- Research the cause or the organization. Search online for the name of the organization or cause with words like “review,” “scam,” or “complaint.” See if others have had good or bad experiences with the charity. Check out what charity watchdog groups say about that organization.
- Know that it’s ok to ask questions. If the request for a donation is over the phone, the caller should be able to answer critical questions. For example, how much of your donation will go to the program you want to help? Is the caller raising funds for a charity or for a Political Action Committee (PAC)? (Donations to PACs are NOT tax deductible.)
- Slow down. You don’t have to give over the phone, and anybody who pressures you might be someone you want to avoid giving to.
- Know who’s making the request. Don’t assume a request to donate is legitimate because a friend posted it on social media. Your friend might not personally know the charity or how it spends money. When you do your own research, double-check the exact name of the organization. Scammers will pick names or use website addresses that sound very similar to legitimate well-known charities.
The purpose of this blog and its comments section is to inform readers about Federal Trade Commission activity, and share information to help them avoid, report, and recover from fraud, scams, and bad business practices. Your thoughts, ideas, and concerns are welcome, and we encourage comments. But keep in mind, this is a moderated blog. We review all comments before they are posted, and we won’t post comments that don’t comply with our commenting policy. We expect commenters to treat each other and the blog writers with respect.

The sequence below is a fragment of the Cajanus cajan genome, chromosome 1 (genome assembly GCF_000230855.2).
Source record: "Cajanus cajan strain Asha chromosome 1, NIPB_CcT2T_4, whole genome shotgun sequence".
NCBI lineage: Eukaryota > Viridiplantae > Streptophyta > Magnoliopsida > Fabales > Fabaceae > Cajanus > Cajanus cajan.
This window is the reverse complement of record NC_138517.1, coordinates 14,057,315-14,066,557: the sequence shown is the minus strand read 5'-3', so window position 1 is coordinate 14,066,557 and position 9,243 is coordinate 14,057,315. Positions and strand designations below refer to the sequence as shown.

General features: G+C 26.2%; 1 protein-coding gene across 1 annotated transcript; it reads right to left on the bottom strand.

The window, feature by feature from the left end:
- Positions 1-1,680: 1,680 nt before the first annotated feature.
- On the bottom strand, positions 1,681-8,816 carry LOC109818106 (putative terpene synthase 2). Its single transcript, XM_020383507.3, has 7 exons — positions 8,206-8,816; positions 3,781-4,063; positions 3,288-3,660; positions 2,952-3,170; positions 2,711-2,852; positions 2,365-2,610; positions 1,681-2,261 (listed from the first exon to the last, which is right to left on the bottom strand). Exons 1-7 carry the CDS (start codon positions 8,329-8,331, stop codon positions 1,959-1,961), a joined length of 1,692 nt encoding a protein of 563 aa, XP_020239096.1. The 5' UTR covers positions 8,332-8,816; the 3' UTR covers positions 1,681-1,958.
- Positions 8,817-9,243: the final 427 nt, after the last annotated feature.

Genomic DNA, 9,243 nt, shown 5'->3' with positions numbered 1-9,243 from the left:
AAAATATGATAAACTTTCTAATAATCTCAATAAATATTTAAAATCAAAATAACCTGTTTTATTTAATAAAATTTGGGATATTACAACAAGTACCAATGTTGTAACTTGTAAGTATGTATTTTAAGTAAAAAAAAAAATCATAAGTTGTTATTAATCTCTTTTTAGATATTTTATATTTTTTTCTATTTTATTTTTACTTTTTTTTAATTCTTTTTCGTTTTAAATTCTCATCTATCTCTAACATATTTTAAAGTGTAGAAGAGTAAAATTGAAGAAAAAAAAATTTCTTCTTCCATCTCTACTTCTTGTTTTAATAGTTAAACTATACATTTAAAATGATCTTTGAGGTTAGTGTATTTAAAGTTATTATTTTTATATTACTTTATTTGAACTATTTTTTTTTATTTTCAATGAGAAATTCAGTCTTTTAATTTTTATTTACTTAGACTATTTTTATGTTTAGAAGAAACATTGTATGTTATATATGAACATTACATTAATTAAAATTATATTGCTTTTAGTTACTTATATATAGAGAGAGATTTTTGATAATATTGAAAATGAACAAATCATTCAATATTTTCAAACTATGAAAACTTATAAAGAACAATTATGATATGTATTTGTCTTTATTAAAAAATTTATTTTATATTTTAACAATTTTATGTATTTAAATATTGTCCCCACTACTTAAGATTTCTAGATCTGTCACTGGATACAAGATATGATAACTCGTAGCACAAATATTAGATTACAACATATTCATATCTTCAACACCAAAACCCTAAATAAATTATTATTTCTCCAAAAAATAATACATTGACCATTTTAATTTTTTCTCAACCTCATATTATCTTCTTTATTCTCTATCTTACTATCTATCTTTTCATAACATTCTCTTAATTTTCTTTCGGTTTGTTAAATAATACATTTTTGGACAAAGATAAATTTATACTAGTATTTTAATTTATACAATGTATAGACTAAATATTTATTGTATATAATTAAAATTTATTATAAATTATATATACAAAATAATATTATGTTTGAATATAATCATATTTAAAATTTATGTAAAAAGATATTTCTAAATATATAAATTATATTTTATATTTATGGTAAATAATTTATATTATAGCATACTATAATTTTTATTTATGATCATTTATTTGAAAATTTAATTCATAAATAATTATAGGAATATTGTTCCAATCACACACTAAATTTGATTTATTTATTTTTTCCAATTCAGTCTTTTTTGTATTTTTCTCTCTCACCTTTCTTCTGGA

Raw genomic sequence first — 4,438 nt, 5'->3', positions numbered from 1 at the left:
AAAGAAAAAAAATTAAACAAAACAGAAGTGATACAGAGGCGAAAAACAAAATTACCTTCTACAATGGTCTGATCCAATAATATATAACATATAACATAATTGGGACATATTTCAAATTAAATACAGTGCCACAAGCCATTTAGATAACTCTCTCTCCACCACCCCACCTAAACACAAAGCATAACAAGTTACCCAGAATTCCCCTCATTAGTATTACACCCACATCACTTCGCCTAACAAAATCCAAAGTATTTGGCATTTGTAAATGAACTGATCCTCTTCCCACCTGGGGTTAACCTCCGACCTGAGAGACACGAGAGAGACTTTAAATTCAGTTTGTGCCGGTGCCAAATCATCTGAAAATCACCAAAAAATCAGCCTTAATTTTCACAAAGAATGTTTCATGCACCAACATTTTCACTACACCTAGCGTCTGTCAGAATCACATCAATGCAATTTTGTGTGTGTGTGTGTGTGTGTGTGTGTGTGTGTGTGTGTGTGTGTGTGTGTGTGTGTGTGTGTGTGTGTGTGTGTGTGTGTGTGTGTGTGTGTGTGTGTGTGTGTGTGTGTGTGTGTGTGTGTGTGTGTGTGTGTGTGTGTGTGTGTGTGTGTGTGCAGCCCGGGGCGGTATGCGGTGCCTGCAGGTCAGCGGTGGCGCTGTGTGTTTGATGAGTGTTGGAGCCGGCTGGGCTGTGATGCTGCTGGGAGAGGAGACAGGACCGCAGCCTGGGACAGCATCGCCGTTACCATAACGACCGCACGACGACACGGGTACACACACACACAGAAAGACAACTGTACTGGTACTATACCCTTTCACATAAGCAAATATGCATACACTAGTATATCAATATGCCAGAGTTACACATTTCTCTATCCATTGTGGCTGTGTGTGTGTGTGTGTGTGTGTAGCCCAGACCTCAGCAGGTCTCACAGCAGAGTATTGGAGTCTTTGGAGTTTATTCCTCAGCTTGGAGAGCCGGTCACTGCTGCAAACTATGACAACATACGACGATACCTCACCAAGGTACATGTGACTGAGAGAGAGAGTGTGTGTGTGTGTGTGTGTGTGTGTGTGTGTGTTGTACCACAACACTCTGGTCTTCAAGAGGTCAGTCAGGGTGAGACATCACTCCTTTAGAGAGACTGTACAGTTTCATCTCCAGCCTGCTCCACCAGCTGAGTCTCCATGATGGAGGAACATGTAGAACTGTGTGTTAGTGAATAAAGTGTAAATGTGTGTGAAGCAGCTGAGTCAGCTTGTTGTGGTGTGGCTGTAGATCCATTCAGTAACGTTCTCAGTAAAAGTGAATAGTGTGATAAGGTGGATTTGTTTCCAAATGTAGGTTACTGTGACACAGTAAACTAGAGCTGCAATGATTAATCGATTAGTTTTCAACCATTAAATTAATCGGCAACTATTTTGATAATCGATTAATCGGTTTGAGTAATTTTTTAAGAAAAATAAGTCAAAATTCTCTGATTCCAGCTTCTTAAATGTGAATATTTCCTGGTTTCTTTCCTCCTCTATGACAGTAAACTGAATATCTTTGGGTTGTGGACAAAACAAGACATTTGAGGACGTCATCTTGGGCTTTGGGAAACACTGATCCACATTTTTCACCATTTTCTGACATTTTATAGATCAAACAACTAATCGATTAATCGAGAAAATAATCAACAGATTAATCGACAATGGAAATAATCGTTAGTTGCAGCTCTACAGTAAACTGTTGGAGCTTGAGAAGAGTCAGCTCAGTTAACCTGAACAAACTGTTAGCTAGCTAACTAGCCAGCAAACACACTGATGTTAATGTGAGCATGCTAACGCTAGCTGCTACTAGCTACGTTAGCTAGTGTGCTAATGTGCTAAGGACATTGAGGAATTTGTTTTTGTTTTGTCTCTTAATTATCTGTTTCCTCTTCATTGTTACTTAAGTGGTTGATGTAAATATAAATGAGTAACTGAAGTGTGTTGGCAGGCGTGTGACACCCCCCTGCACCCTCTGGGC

- We won’t post off-topic comments, repeated identical comments, or comments that include sales pitches or promotions.
- We won’t post comments that include vulgar messages, personal attacks by name, or offensive terms that target specific people or groups.
- We won’t post threats, defamatory statements, or suggestions or encouragement of illegal activity.
- We won’t post comments that include personal information, like Social Security numbers, account numbers, home addresses, and email addresses. To file a detailed report about a scam, go to ReportFraud.ftc.gov.
We don't edit comments to remove objectionable content, so please ensure that your comment contains none of the above. The comments posted on this blog become part of the public domain. To protect your privacy and the privacy of other people, please do not include personal information. Opinions in comments that appear in this blog belong to the individuals who expressed them. They do not belong to or represent views of the Federal Trade Commission.
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